Kool Gangs Robertkoolbell
On this day in 1950, Robert 'Kool' Bell was born in Youngstown, Ohio. With his brother Ronald, Bell formed the '70s soul/funk act Kool & The Gang, which had huge hits with songs such as 'Hollywood Swinging' and 'Celebration.'
The Bell brothers grew up in Jersey City, N.J., and began playing jazz, the music loved by their father, a friend of legendary jazz pianist Thelonious Monk. With Robert on bass and Ronald on horns, the brothers formed the Jazziacs in 1964 (which included such future Kool & the Gang members as Dennis 'Dee Tee' Thomas on alto sax, Robert 'Spike' Mickens on trumpet, Rickey Westfield on keyboards and George 'Funky' Brown on drums).
The band began to play soul music in New York City clubs, going through a series of names -- including the Soul Town Review, the New Dimensions and Kool and the Flames -- before settling on Kool & the Gang in 1968.
Signing with De-Lite Records, Kool and the Gang had minor hits with such tracks as 'Love the Life You Live' and 'Funky Man.' The band issued two early-'70s concert albums, Live at the Sex Machine (1971) and Live at P.J.'s (1972), the latter including such unlikely covers as Glen Campbell's country hit 'Wichita Lineman.'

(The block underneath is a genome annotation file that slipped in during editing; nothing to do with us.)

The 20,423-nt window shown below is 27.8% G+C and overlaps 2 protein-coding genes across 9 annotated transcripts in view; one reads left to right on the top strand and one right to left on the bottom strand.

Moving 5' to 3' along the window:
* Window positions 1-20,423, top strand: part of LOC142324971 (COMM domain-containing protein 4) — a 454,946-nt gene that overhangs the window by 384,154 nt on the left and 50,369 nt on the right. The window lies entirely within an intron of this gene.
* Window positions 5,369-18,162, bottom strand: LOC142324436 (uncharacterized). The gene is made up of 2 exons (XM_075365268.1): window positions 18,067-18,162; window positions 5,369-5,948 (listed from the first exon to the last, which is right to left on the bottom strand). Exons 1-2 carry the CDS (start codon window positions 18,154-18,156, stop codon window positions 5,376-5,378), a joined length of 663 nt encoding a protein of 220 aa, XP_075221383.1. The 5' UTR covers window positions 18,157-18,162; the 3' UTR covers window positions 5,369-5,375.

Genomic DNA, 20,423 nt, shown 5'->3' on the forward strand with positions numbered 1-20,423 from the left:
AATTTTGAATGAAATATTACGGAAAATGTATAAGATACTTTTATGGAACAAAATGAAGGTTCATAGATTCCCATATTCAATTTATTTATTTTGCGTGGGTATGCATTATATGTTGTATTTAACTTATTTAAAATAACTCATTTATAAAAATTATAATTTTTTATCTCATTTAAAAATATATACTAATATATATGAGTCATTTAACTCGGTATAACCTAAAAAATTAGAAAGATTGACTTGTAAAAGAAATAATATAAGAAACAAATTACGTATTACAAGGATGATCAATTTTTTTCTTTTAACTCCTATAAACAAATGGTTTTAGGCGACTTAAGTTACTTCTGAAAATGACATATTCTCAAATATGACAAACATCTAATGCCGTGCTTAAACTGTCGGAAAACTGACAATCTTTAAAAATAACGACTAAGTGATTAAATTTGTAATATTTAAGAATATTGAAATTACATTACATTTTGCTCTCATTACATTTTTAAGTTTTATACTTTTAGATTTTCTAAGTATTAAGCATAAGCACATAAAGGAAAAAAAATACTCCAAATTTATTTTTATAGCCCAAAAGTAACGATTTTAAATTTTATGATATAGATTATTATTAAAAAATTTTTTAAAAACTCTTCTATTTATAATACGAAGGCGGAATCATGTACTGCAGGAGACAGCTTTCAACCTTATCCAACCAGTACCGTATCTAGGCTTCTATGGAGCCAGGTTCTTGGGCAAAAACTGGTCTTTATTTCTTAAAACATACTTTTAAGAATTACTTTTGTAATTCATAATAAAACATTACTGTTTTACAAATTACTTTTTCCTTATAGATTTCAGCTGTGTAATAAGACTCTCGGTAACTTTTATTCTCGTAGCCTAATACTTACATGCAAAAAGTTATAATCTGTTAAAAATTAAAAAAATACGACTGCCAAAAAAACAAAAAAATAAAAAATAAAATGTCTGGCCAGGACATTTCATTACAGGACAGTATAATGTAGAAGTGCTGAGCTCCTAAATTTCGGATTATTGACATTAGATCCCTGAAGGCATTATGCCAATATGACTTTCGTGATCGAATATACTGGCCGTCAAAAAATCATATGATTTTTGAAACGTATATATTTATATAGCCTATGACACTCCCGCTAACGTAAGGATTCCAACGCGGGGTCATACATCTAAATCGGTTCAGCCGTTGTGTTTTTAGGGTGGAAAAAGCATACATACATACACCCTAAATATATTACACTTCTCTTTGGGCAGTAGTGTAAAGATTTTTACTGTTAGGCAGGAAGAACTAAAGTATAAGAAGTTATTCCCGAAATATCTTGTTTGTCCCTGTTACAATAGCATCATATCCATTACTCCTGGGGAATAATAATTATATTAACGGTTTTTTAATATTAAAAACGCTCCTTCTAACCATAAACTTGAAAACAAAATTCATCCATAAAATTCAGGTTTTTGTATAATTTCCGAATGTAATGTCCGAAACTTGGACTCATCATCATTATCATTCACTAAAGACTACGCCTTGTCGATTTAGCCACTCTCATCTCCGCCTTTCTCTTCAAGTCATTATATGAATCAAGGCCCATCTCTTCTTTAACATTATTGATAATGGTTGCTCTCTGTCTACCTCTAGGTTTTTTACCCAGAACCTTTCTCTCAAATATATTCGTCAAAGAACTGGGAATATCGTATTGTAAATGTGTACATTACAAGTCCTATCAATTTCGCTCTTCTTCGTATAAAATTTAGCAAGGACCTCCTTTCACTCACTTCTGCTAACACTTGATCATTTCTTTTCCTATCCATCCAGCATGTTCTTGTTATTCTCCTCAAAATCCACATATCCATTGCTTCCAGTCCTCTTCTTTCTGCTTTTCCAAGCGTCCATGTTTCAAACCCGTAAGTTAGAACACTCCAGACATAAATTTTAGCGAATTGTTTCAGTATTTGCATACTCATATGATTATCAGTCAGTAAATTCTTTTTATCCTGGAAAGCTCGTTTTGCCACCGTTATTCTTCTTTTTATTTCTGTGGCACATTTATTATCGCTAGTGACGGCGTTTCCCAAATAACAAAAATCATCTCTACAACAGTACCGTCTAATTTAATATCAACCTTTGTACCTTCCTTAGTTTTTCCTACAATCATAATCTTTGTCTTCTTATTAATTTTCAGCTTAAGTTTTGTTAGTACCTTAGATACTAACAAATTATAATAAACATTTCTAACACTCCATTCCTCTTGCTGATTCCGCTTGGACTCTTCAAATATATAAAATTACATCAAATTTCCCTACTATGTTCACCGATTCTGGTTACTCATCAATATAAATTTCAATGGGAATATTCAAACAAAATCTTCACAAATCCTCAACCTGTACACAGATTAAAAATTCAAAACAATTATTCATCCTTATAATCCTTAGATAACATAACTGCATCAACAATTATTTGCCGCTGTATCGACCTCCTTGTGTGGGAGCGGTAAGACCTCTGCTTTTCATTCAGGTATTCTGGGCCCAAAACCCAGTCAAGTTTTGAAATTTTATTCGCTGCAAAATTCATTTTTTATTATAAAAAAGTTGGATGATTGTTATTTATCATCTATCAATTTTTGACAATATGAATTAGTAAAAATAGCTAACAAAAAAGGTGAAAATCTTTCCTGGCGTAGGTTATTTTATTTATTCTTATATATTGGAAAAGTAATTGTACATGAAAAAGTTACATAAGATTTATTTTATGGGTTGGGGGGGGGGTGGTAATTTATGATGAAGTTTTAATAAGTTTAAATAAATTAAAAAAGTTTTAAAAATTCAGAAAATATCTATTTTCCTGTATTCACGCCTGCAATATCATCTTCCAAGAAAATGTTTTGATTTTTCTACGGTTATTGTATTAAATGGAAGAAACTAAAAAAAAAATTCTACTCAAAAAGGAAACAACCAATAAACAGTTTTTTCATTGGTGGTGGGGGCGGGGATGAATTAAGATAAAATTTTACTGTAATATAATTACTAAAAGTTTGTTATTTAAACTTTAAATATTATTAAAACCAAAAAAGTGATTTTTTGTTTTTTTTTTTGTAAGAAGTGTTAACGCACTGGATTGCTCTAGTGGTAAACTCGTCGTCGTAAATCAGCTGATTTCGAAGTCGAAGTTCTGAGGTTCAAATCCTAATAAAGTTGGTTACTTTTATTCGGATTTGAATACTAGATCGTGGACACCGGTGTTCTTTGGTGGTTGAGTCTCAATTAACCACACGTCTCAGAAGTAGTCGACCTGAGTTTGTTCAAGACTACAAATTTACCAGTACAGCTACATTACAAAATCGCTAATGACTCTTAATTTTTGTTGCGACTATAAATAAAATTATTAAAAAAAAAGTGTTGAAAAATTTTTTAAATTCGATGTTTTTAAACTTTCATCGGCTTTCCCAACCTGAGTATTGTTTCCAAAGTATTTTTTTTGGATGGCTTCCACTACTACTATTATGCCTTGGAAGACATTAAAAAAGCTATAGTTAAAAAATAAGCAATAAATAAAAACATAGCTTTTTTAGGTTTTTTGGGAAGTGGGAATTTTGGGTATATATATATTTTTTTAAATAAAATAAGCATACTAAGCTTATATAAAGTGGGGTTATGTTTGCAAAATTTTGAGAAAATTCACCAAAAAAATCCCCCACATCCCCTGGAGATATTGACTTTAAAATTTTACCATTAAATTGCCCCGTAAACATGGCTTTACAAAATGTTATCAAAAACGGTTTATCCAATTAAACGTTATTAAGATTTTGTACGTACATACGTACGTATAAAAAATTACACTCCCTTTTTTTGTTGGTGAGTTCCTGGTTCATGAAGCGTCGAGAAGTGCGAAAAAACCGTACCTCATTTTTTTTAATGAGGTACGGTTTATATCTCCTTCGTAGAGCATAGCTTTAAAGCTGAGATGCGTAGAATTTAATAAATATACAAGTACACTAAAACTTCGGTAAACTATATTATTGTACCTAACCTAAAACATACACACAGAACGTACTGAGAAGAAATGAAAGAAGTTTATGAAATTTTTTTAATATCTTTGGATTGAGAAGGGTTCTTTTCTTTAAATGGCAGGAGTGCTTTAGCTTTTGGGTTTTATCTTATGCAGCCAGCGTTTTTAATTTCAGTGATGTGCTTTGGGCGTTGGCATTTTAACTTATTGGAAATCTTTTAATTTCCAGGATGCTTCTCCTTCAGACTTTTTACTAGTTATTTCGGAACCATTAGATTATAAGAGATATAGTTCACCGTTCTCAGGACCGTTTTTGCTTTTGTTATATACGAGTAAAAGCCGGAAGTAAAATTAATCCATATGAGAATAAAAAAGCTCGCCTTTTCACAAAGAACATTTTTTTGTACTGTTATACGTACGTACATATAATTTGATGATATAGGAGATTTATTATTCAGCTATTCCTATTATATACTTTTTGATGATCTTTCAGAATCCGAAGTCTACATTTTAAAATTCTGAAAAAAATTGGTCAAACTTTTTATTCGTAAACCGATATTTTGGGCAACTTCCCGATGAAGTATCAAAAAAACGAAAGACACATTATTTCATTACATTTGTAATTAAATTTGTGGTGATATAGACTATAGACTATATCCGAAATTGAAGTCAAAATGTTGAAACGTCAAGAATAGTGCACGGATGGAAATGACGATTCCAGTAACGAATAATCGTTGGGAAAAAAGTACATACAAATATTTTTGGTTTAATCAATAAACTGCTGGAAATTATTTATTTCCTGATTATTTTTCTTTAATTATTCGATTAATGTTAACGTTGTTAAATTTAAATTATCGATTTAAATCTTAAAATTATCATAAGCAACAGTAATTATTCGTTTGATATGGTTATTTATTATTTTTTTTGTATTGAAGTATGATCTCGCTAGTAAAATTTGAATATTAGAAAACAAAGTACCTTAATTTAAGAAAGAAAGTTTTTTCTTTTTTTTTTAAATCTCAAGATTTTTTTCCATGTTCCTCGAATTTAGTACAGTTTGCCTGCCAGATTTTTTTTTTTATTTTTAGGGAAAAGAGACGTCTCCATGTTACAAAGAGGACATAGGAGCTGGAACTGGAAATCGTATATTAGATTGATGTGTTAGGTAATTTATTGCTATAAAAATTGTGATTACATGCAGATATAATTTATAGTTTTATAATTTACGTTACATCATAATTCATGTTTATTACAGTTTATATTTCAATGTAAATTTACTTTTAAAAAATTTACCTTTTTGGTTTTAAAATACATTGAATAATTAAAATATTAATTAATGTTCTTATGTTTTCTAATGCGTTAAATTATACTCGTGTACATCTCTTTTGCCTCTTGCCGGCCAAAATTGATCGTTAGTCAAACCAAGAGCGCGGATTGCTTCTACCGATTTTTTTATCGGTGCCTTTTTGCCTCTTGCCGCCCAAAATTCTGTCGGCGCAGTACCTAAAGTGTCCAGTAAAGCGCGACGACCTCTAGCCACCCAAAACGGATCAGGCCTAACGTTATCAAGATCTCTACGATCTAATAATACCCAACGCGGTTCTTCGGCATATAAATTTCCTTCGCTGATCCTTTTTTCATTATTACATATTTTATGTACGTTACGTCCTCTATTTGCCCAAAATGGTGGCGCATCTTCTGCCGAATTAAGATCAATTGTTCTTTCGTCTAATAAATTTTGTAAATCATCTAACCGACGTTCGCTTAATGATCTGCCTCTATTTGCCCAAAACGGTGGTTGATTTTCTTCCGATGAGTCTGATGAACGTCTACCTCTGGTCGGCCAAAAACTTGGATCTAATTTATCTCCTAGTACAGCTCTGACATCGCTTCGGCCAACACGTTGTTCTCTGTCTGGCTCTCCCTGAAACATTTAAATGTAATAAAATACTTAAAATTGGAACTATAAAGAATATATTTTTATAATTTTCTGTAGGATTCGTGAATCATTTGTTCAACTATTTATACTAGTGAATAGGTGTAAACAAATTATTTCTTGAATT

Kool and the Gang hit it big with their sixth album, 1973's Wild and Peaceful , which spawned three hits: 'Funky Stuff' and Top-10 smashes 'Jungle Boogie' and 'Hollywood Swinging.' But relatively lean years followed for Kool & the Gang, as the ascent of disco eclipsed their instrumentalist-based ensemble music. Ironically, the soundtrack to the disco film 'Saturday Night Fever' won Kool and the Gang a Grammy for their contribution, 'Open Sesame.'
Things changed for the better in 1979, when singers James 'J.T.' Taylor and Earl Toon Jr., joined and Kool and the Gang collaborated with jazz fusion arranger Eumir Deodato. Three consecutive platinum albums followed. Ladies Night (1979) yielded the Top-10 title track and 'Too Hot.' Celebrate! (1980) produced the band's only #1 pop hit, the still-popular, special-occasion anthem 'Celebration.' Something Special (1981) spawned the hit 'Get Down on It.'
Without the help of Deodato, Kool and the Gang scored with the mammoth hits 'Joanna' (1984) and 'Cherish' (1985). The latter song and the top-10 hits 'Misled' and 'Fresh' were all featured on 1984's platinum-selling Emergency .
Kool and the Gang's last big album was 1986's Forever , with the hits 'Victory' and 'Stone Love.' After Taylor left to go solo, Kool and the Gang issued several LPs that mostly flopped. Taylor returned in 1995 and Kool and the Gang released State of Affairs (1996).
Following a number of compilation albums, the band issued Greatest Hits Live earlier this year. Whatever their future, Kool and the Gang will be mostly remembered as an incredibly tight group of R&B/funksters who loved to improvise.
Other birthdays: Doc Green (Drifters), 64; Ray Royer (Procol Harum), 53; Tony Wilson (Hot Chocolate), 51; Sir Harry Bowens (Was Not Was), 49; Hamish Stuart (Average White Band), 49; and Johnny Ramone (Ramones), 47.